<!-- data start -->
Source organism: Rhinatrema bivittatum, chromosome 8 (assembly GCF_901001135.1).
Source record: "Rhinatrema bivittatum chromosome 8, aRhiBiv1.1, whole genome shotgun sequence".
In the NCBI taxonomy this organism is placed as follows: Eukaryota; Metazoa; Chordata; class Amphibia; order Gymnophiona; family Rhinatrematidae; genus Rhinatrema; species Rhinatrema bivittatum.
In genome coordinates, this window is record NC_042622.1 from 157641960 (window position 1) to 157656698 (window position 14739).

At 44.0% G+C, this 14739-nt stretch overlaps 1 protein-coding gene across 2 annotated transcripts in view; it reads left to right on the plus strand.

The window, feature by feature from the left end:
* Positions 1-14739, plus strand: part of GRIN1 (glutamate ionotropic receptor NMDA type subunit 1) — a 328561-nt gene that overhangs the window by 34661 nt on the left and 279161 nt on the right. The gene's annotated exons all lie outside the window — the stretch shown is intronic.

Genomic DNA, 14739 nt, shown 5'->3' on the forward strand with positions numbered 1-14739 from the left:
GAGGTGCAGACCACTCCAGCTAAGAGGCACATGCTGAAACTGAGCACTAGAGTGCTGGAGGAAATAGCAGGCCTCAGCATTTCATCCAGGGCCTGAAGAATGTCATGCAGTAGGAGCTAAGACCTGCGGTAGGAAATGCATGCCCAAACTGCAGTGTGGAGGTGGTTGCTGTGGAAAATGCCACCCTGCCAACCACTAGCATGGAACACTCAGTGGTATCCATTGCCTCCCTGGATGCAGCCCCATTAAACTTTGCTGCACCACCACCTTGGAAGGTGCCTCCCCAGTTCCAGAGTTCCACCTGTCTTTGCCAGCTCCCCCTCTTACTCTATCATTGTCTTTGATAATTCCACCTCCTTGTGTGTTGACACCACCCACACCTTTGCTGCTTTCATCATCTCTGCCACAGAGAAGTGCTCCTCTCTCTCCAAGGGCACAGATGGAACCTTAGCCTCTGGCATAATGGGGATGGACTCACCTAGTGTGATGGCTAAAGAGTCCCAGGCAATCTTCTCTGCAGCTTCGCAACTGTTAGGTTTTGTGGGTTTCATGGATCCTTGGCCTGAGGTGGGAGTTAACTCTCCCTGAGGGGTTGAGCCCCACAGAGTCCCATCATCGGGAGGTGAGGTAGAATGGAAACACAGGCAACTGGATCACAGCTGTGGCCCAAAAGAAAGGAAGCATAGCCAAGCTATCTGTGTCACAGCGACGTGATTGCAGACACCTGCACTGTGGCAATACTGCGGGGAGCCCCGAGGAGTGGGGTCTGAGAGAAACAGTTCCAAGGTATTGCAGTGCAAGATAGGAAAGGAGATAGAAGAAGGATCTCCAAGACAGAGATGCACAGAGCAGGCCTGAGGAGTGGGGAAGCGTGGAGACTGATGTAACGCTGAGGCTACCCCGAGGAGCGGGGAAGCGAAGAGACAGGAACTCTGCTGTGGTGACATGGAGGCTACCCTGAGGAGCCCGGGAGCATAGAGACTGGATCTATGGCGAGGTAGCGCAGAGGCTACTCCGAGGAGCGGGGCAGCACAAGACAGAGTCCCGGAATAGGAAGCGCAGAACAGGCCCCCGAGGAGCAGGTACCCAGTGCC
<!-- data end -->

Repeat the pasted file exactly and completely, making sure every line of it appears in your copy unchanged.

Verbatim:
Source organism: Rhinatrema bivittatum, chromosome 8 (assembly GCF_901001135.1).
Source record: "Rhinatrema bivittatum chromosome 8, aRhiBiv1.1, whole genome shotgun sequence".
In the NCBI taxonomy this organism is placed as follows: Eukaryota; Metazoa; Chordata; class Amphibia; order Gymnophiona; family Rhinatrematidae; genus Rhinatrema; species Rhinatrema bivittatum.
In genome coordinates, this window is record NC_042622.1 from 157641960 (window position 1) to 157656698 (window position 14739).

At 44.0% G+C, this 14739-nt stretch overlaps 1 protein-coding gene across 2 annotated transcripts in view; it reads left to right on the plus strand.

The window, feature by feature from the left end:
* Positions 1-14739, plus strand: part of GRIN1 (glutamate ionotropic receptor NMDA type subunit 1) — a 328561-nt gene that overhangs the window by 34661 nt on the left and 279161 nt on the right. The gene's annotated exons all lie outside the window — the stretch shown is intronic.

Genomic DNA, 14739 nt, shown 5'->3' on the forward strand with positions numbered 1-14739 from the left:
GAGGTGCAGACCACTCCAGCTAAGAGGCACATGCTGAAACTGAGCACTAGAGTGCTGGAGGAAATAGCAGGCCTCAGCATTTCATCCAGGGCCTGAAGAATGTCATGCAGTAGGAGCTAAGACCTGCGGTAGGAAATGCATGCCCAAACTGCAGTGTGGAGGTGGTTGCTGTGGAAAATGCCACCCTGCCAACCACTAGCATGGAACACTCAGTGGTATCCATTGCCTCCCTGGATGCAGCCCCATTAAACTTTGCTGCACCACCACCTTGGAAGGTGCCTCCCCAGTTCCAGAGTTCCACCTGTCTTTGCCAGCTCCCCCTCTTACTCTATCATTGTCTTTGATAATTCCACCTCCTTGTGTGTTGACACCACCCACACCTTTGCTGCTTTCATCATCTCTGCCACAGAGAAGTGCTCCTCTCTCTCCAAGGGCACAGATGGAACCTTAGCCTCTGGCATAATGGGGATGGACTCACCTAGTGTGATGGCTAAAGAGTCCCAGGCAATCTTCTCTGCAGCTTCGCAACTGTTAGGTTTTGTGGGTTTCATGGATCCTTGGCCTGAGGTGGGAGTTAACTCTCCCTGAGGGGTTGAGCCCCACAGAGTCCCATCATCGGGAGGTGAGGTAGAATGGAAACACAGGCAACTGGATCACAGCTGTGGCCCAAAAGAAAGGAAGCATAGCCAAGCTATCTGTGTCACAGCGACGTGATTGCAGACACCTGCACTGTGGCAATACTGCGGGGAGCCCCGAGGAGTGGGGTCTGAGAGAAACAGTTCCAAGGTATTGCAGTGCAAGATAGGAAAGGAGATAGAAGAAGGATCTCCAAGACAGAGATGCACAGAGCAGGCCTGAGGAGTGGGGAAGCGTGGAGACTGATGTAACGCTGAGGCTACCCCGAGGAGCGGGGAAGCGAAGAGACAGGAACTCTGCTGTGGTGACATGGAGGCTACCCTGAGGAGCCCGGGAGCATAGAGACTGGATCTATGGCGAGGTAGCGCAGAGGCTACTCCGAGGAGCGGGGCAGCACAAGACAGAGTCCCGGAATAGGAAGCGCAGAACAGGCCCCCGAGGAGCAGGTACCCAGTGCC